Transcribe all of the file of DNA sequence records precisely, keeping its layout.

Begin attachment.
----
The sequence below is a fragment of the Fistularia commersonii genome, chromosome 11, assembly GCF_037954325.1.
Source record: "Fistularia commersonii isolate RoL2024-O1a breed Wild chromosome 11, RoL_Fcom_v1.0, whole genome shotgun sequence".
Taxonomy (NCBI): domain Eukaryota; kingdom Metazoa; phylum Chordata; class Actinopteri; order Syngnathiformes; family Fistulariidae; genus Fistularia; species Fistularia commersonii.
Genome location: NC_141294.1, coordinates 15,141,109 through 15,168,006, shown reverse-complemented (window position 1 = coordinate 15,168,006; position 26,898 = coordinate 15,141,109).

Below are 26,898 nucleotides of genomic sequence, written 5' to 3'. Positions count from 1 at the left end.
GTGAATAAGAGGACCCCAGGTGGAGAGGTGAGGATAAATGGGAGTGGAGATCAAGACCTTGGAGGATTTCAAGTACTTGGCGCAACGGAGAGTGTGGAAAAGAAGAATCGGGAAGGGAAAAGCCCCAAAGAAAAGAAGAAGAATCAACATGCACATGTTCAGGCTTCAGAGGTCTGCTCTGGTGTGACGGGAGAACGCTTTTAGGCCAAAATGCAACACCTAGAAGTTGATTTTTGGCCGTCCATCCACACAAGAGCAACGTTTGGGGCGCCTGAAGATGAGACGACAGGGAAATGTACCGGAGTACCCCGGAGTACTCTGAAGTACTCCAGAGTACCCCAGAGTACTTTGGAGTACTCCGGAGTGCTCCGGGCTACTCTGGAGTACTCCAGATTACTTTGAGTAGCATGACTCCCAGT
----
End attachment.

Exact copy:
The sequence below is a fragment of the Fistularia commersonii genome, chromosome 11, assembly GCF_037954325.1.
Source record: "Fistularia commersonii isolate RoL2024-O1a breed Wild chromosome 11, RoL_Fcom_v1.0, whole genome shotgun sequence".
Taxonomy (NCBI): domain Eukaryota; kingdom Metazoa; phylum Chordata; class Actinopteri; order Syngnathiformes; family Fistulariidae; genus Fistularia; species Fistularia commersonii.
Genome location: NC_141294.1, coordinates 15,141,109 through 15,168,006, shown reverse-complemented (window position 1 = coordinate 15,168,006; position 26,898 = coordinate 15,141,109).

Below are 26,898 nucleotides of genomic sequence, written 5' to 3'. Positions count from 1 at the left end.
GTGAATAAGAGGACCCCAGGTGGAGAGGTGAGGATAAATGGGAGTGGAGATCAAGACCTTGGAGGATTTCAAGTACTTGGCGCAACGGAGAGTGTGGAAAAGAAGAATCGGGAAGGGAAAAGCCCCAAAGAAAAGAAGAAGAATCAACATGCACATGTTCAGGCTTCAGAGGTCTGCTCTGGTGTGACGGGAGAACGCTTTTAGGCCAAAATGCAACACCTAGAAGTTGATTTTTGGCCGTCCATCCACACAAGAGCAACGTTTGGGGCGCCTGAAGATGAGACGACAGGGAAATGTACCGGAGTACCCCGGAGTACTCTGAAGTACTCCAGAGTACCCCAGAGTACTTTGGAGTACTCCGGAGTGCTCCGGGCTACTCTGGAGTACTCCAGATTACTTTGAGTAGCATGACTCCCAGT